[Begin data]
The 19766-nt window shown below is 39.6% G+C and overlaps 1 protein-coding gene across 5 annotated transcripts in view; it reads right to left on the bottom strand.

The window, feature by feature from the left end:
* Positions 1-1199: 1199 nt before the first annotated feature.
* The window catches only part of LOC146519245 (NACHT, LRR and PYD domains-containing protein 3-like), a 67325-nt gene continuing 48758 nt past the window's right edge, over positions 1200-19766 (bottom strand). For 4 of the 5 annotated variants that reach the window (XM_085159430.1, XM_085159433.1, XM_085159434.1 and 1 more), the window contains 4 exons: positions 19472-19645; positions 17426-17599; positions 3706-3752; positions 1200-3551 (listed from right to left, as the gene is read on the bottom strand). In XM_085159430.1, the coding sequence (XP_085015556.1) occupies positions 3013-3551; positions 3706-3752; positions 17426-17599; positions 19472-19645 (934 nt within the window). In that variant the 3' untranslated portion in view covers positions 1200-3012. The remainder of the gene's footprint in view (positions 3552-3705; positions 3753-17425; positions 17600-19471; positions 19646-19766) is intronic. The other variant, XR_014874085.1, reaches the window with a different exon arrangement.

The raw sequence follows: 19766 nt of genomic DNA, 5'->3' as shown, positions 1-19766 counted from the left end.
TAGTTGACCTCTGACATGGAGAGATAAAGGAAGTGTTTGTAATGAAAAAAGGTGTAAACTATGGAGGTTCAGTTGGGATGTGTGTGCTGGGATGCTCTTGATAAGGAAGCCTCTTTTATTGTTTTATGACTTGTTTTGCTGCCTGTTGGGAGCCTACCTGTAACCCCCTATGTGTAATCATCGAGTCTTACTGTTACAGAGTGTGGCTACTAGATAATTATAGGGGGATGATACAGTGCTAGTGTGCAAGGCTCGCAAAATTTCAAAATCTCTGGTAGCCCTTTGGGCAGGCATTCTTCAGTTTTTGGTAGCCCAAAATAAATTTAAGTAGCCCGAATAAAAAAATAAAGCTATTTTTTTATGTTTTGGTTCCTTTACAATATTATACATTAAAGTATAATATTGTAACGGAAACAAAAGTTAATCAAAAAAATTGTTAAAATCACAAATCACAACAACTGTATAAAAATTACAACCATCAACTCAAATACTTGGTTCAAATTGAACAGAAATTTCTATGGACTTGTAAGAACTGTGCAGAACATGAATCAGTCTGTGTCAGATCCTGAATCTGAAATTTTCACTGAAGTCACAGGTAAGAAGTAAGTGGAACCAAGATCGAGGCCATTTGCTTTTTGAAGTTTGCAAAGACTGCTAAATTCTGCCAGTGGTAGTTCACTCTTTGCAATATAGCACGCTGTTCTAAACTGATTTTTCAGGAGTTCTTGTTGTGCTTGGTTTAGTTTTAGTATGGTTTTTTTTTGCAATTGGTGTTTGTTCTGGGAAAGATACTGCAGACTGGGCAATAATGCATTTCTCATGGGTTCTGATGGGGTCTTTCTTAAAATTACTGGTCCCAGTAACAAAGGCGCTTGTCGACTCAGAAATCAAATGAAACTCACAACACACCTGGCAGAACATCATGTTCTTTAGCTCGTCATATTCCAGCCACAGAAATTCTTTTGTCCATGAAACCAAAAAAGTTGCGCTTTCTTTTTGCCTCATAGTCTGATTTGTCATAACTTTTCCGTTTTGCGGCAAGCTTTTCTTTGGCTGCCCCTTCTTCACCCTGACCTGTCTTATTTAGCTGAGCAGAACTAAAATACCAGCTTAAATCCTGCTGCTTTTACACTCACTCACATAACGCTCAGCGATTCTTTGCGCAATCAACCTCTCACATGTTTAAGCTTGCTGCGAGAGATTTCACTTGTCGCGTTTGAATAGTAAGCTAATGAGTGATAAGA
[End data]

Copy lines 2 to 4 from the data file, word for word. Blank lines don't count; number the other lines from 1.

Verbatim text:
The window, feature by feature from the left end:
* Positions 1-1199: 1199 nt before the first annotated feature.
* The window catches only part of LOC146519245 (NACHT, LRR and PYD domains-containing protein 3-like), a 67325-nt gene continuing 48758 nt past the window's right edge, over positions 1200-19766 (bottom strand). For 4 of the 5 annotated variants that reach the window (XM_085159430.1, XM_085159433.1, XM_085159434.1 and 1 more), the window contains 4 exons: positions 19472-19645; positions 17426-17599; positions 3706-3752; positions 1200-3551 (listed from right to left, as the gene is read on the bottom strand). In XM_085159430.1, the coding sequence (XP_085015556.1) occupies positions 3013-3551; positions 3706-3752; positions 17426-17599; positions 19472-19645 (934 nt within the window). In that variant the 3' untranslated portion in view covers positions 1200-3012. The remainder of the gene's footprint in view (positions 3552-3705; positions 3753-17425; positions 17600-19471; positions 19646-19766) is intronic. The other variant, XR_014874085.1, reaches the window with a different exon arrangement.